Farewell to the World: A History of Suicide

Farewell to the World: A History of Suicide

Lucinda Byatt

Language: English

Pages: 400

ISBN: 0745662455

Format: PDF / Kindle (mobi) / ePub

Farewell to the World: A History of Suicide

Lucinda Byatt

Language: English

Pages: 400

ISBN: 0745662455

Format: PDF / Kindle (mobi) / ePub


What drives a person to take his or her own life? Why would an individual be willing to strap a bomb to himself and walk into a crowded marketplace, blowing himself up at the same time as he kills and maims the people around him? Does suicide or ‘voluntary death’ have the same meaning today as it had in earlier centuries, and does it have the same significance in China, India and the Middle East as it has in the West? How should we understand this distressing, often puzzling phenomenon and how can we explain its patterns and variations over time?

In this wide-ranging comparative study, Barbagli examines suicide as a socio-cultural, religious and political phenomenon, exploring the reasons that underlie it and the meanings it has acquired in different cultures throughout the world. Drawing on a vast body of research carried out by historians, anthropologists, sociologists, political scientists and psychologists, Barbagli shows that a satisfactory theory of suicide cannot limit itself to considering the two causes that were highlighted by the great French sociologist Émile Durkheim – namely, social integration and regulation. Barbagli proposes a new account of suicide that links the motives for and significance attributed to individual actions with the people for whom and against whom individuals take their lives.

This new study of suicide sheds fresh light on the cultural differences between East and West and greatly increases our understanding of an often-misunderstood act. It will be the definitive history of suicide for many years to come.

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another French sociologist, Maurice Halbwachs, came to a different conclusion. The data showed that suicide rates rose only in years of economic depression, not in those of expansion.207 In his view, this meant that the impact of the economic cycle was unrelated to a growth in anomie. The economic history of twentieth-century Europe appears to prove Halbwachs’ thesis. The crash of the New York stock market in October 1929 marked the start of the worst crisis experienced by Western countries.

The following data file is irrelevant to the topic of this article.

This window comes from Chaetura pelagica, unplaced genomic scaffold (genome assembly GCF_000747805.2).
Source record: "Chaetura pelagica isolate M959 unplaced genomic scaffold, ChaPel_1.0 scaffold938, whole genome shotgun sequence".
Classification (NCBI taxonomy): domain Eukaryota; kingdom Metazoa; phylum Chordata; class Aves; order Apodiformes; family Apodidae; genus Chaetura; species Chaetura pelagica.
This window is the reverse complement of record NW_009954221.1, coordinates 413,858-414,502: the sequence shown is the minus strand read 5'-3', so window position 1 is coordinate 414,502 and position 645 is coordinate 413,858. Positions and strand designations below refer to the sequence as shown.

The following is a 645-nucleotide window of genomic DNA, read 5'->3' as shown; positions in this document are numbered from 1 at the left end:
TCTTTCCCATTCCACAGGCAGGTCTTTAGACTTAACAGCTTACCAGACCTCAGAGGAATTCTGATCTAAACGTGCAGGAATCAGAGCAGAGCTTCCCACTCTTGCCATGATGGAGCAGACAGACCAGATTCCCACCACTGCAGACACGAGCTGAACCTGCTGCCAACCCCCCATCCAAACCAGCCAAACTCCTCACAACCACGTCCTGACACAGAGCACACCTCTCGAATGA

the desire to revenge the insults and assaults of Indian soldiers who, according to unverified rumours, had raped her or her mother, killed one of her brothers and wrecked her home. Yet she also acted out of a sense of duty, for a greater, collective cause, to aid her own people, the Hindu Tamils, to found an independent state in the northeastern part of Sri Lanka. She was entrusted with this mission by the Tamil Tigers, the organization that, from the mid 1970s, had fought to free their people

the Orthodox church in Moscow. As well as seeing themselves as upholding the authentic values of their country’s religious tradition, they were convinced that the end of the world was at hand and could be accelerated by their purifying sacrifice. Therefore, when they were attacked by the militia, many took their own lives.14 These were dramatic but isolated explosions and they did not mark the start of the great wave of voluntary deaths given that even throughout the nineteenth century suicide

1824 to 1838.3 The first statistics relating to the entire country date from 1864.4 To start with, these figures (and those concerning violent deaths in general) were collected by very different official bodies, depending on the country: in some it was the church, in others the courts, the health authorities, or the registrars.5 In Sweden and Norway, for example, details of violent deaths were initially collected and transmitted by pastors. In Austria, too, responsibility for collecting these

heart, and searcheth every vaine’, robbing all strength and capacity to resist.224 Whoever listens to Despaire is lost, not unlike those who were seduced by other great mythical figures of temptation, like the Serpent and the sirens. Trevisan’s friend, suffering from unrequited love, promptly killed himself, urged on by the persuasive words of this dangerous character, and having witnessed this event Sir Trevisan flees, having struggled to tear himself away from the insidious fascination of

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